Opioid Crisis / Disembodied Voices

Hosted byGeorge Knapp

Opioid Crisis / Disembodied Voices

About the show

In the first half, Dr. Josh Bloom, who earned a Ph.D. in organic chemistry from the University of Virginia, offered commentary on the barrage of opioid crisis stories and how much of the news is slanted on the issue. Now, Josh's own 94-year-old mother is being denied pain medication she requires. The CDC's 2016 guidelines have become so restrictive that physicians fear dispensing the proper prescriptions even when their patients have legitimate pain issues, he lamented. Most of what are statistically referred to as opioid deaths, are not attributable to prescribed meds, but due to heroin or fentanyl overdoses, he cited.

Bloom traced the current crisis back to 2010 when drug manufacturers, trying to subvert misuse of OxyContin, changed the formulation so people couldn't crush up the pills to get high. After that, users turned to heroin, which brought up the death rate. Things got even worse, he continued, when Chinese labs started manufacturing illicit fentanyl, which hit the States in 2013-14. This synthetic opioid is considered to be 80-100 times stronger than morphine. Addiction problems for prescription pain meds are minimal, he reported, but the issue has become conflated with the more deadly street drugs. For more, view Bloom's set of articles that analyze the crisis.


Voices are calling us - voices without an attached form and encounters with these disembodied voices warn, haunt, confuse, inspire, and scare us. In the latter half, author Tim Marczenko shared true stories from his investigations, as well as occurrences throughout history that expose disembodied voices, shining light on possible reasons and agendas for these odd communications. His interest in this subject began as a 12-year-old, when out in the woods, he heard a voice calling him by name along with strange digital beeps. The voice seemed to mimic his father's, yet he could tell it was not him. "Come here, I found something," the voice beckoned, but Marczenko resisted going to it.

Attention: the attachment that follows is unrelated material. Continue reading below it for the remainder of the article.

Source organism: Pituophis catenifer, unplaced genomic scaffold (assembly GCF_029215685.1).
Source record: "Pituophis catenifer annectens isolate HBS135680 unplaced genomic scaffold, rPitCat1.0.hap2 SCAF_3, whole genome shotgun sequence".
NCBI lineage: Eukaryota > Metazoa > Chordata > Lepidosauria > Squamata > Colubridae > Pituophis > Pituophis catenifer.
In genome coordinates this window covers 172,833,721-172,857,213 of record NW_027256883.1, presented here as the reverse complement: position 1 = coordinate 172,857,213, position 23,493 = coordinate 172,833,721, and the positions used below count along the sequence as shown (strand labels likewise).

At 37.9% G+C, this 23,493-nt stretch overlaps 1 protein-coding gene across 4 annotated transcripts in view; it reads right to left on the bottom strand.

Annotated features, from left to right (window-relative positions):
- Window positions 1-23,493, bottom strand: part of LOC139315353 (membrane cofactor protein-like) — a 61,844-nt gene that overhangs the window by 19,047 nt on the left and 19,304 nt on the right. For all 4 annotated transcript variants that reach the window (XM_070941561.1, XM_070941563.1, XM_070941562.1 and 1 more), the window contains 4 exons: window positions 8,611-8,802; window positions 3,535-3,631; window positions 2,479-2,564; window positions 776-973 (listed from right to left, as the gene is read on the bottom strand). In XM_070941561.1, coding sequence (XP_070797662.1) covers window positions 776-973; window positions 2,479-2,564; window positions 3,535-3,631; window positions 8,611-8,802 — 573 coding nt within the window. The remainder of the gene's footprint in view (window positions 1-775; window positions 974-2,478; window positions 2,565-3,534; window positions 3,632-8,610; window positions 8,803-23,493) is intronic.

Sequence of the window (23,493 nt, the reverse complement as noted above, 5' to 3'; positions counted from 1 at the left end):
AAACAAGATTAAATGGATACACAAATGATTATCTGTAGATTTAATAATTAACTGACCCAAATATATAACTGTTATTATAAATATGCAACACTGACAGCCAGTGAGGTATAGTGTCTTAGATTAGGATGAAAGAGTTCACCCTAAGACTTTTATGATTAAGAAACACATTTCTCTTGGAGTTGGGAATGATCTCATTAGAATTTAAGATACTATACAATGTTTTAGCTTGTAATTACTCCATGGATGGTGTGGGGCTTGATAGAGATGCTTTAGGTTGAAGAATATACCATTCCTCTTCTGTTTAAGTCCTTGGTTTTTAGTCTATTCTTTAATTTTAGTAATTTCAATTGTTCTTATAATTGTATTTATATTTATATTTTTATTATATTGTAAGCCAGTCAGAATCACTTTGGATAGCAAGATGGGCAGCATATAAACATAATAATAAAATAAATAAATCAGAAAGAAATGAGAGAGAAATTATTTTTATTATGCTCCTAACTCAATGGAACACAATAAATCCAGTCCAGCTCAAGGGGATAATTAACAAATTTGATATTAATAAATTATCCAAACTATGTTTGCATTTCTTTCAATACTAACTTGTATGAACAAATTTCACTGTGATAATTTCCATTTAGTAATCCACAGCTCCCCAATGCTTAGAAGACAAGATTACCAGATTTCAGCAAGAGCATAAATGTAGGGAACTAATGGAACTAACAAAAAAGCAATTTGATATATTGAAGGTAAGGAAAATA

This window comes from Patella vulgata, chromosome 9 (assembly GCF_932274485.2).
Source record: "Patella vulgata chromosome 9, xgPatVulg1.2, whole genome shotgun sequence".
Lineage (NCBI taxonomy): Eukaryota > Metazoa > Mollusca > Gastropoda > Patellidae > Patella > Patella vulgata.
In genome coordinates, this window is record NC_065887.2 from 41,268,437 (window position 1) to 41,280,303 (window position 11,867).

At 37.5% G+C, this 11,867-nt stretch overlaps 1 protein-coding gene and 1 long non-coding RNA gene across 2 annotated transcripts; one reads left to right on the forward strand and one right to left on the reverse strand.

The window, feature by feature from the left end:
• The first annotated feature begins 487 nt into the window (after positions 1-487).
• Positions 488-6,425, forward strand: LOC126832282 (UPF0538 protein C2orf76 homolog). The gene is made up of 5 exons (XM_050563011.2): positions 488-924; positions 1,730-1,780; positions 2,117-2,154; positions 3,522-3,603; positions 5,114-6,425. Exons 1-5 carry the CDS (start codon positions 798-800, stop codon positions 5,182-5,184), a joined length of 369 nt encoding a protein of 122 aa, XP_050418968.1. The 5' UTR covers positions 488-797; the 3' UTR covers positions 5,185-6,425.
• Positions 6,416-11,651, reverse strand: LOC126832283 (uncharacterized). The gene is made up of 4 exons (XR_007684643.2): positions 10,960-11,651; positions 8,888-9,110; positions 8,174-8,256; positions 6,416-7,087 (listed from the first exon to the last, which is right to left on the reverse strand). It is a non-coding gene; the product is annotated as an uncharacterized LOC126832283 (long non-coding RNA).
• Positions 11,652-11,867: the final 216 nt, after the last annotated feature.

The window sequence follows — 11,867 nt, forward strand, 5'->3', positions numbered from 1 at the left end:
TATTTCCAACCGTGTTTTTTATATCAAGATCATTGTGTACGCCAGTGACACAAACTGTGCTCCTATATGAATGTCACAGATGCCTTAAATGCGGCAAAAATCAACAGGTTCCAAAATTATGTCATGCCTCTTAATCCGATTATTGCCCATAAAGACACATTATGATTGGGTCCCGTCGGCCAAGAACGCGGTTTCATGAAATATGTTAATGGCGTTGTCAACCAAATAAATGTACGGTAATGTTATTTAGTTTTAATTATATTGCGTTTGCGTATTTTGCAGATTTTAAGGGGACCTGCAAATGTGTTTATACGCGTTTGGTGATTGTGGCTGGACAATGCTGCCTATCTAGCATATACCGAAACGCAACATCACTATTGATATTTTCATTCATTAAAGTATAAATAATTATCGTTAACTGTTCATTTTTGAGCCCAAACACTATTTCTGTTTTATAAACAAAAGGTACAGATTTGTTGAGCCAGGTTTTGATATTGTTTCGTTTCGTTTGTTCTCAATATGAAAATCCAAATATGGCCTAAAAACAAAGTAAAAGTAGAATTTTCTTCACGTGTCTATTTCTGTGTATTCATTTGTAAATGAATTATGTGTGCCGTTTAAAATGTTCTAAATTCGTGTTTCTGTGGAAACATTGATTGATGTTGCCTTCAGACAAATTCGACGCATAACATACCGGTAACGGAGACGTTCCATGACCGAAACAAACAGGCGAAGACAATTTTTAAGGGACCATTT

Through his research, he concluded that voices like this could be tied to cases where people vanish without a trace. Supernatural entities or "tricksters" inhabiting forested areas may seek to lull a person by calling out their name and are setting up a kind of trap, he posited. He detailed true crime cases such as Son of Sam (who claimed a dog instructed him to kill), and Herbert Mullin, who murdered 13 people in California because a voice told him blood sacrifices were needed to forestall a catastrophic earthquake. Marczenko also described cases where disembodied voices helped people or shared spiritual messages. In 1984, a woman referred to as "AB" in the medical literature, suddenly heard a voice that instructed her to get a brain scan and gave her directions to the hospital. It turned out she had a tumor that otherwise would never have been detected.

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